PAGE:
Parents packing school lunches during the summer heat have been urged to prepare food and store it in the refrigerator overnight to help keep the meal cool for longer, according to a gastroenterologist from Western Sydney University.
Dr Vincent Ho from the School of Medicine says temperature plays a very important role, as bacteria flourish in a ‘danger zone’ between 5 and 60 degrees Celsius.
He says food such as meat, cheese, fish and milk can spoil and take an offensive odour during the summer heat, but the bacteria that causes food to spoil is quite different to the bacteria that typically cause food poisoning
“At-risk foods are hard to spot, as the bacteria responsible for the majority of cases of food poisoning don’t change the appearance, smell or taste of food,” he says.
“A thin slice of a well-washed tomato with 100 bacteria at 8am could contain just over 26 million bacteria by 2pm on the same day,” he says.
However there are simple safety precautions parents can take to really help to minimise the risk of foodborne illness to children.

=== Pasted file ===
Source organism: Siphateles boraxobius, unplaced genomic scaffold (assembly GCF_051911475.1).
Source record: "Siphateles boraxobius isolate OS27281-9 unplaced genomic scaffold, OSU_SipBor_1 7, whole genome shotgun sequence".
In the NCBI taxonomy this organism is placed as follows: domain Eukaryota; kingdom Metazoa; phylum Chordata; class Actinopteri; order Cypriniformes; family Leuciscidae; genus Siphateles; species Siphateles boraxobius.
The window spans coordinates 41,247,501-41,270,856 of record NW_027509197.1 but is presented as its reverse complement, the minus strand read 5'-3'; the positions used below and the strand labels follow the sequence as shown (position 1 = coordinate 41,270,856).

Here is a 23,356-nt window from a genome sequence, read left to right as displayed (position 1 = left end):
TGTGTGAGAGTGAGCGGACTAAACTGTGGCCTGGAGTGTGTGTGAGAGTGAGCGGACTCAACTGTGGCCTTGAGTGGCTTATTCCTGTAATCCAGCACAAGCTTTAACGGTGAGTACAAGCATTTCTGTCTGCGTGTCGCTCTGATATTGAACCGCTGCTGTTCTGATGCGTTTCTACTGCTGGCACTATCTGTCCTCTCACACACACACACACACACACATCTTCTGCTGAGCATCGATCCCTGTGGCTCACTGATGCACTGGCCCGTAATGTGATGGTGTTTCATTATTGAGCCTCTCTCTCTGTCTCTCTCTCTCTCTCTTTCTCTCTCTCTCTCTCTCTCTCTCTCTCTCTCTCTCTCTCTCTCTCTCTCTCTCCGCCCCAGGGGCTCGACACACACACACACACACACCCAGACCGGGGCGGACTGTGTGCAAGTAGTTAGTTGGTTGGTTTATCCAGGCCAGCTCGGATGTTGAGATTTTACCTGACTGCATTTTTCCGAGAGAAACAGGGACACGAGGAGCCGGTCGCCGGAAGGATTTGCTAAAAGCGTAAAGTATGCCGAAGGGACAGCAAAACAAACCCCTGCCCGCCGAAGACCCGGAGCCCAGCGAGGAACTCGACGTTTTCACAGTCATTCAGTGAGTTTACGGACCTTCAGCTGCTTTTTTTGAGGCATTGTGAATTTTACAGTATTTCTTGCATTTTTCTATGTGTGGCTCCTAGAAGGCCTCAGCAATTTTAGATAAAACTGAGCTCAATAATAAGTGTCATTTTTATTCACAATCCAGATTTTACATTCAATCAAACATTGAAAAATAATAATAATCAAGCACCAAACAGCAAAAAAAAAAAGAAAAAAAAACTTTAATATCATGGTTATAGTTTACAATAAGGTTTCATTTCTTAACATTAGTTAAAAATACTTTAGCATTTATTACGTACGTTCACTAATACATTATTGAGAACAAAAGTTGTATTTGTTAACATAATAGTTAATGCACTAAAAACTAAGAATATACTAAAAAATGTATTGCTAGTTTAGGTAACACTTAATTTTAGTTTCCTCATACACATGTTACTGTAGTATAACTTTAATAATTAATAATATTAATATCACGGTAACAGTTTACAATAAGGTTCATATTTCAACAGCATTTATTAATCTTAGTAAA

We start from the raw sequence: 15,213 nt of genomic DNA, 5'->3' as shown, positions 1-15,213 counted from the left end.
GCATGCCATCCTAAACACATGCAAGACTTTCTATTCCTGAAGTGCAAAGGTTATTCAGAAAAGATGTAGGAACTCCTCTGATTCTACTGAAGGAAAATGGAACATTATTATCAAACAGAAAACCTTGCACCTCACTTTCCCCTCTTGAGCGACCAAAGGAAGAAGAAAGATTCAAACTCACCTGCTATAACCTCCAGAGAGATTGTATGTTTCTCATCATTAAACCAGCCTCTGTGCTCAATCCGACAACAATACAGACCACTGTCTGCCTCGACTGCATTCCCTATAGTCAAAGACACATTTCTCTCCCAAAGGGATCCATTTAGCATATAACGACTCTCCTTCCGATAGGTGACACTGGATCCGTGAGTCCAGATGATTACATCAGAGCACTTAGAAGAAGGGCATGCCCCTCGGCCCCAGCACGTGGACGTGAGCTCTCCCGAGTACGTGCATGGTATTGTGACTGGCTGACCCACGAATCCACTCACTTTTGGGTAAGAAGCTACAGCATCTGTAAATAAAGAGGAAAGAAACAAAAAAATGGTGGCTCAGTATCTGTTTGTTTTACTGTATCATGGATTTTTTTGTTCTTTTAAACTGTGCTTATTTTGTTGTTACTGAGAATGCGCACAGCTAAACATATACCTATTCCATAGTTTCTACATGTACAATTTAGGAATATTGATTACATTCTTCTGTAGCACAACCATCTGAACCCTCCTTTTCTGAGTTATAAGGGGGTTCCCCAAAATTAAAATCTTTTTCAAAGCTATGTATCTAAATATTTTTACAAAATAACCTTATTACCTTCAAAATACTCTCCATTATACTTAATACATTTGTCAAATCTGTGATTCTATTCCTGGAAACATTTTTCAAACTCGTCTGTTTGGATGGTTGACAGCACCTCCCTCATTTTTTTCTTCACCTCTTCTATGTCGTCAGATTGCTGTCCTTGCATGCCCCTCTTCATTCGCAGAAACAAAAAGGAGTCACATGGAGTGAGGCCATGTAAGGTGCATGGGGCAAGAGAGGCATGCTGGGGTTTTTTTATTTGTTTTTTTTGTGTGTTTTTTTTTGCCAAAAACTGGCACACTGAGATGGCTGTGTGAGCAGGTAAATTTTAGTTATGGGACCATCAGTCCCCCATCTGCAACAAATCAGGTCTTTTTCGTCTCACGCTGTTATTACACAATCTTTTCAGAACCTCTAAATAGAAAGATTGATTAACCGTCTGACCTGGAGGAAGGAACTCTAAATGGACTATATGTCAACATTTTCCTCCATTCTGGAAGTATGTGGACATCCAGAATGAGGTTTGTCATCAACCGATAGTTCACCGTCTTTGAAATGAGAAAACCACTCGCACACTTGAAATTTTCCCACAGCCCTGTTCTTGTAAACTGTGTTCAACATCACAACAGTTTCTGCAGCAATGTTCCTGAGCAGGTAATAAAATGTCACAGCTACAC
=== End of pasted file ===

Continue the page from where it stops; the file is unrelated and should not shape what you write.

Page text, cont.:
Dr Vincent Ho suggests parents preparing food should follow the advice provided by The United States Department of Agriculture Food Safety .
- Cleaning means washing hands thoroughly before food handling and using clean utensils and cutting boards.
- Separating foods is important to minimise the risk of cross contamination. Separate cutting boards should be used for fresh produce and raw meat/poultry to reduce the risk of Salmonella related illnesses.
- Cooking food to the right temperature using a food thermometer is sensible.
- Chilling of perishable foods such as meats, eggs, cheese or yoghurt with at least two cold sources e.g. freezer packs, will keep harmful bacteria from multiplying rapidly.
He says the packing of food is just as important as food preparation, and can help avoid food related illness.
“Frozen juice poppers can also be used as freezer packs and by lunchtime should be thawed and ready to drink. Perishable food should never be packed in a paper bag, especially in the summer heat,” he says.
“An insulated lunchbox should be used for packing perishable foods. Insulated containers such as thermos flasks should be used to store hot soups and stews.”
Dr Ho says if food poisoning does occur, oral rehydration is the cornerstone of treatment.
“A rehydrating solution of sugar, salt and water can be purchased from most pharmacists and drinking this is the first step to recovery. A bland diet for a short period of time can be helpful in recovery,” he says.
“For severe symptoms or for any concerns about your child’s recovery arrange a prompt review by your general practitioner.”
(Source: Western Sydney University)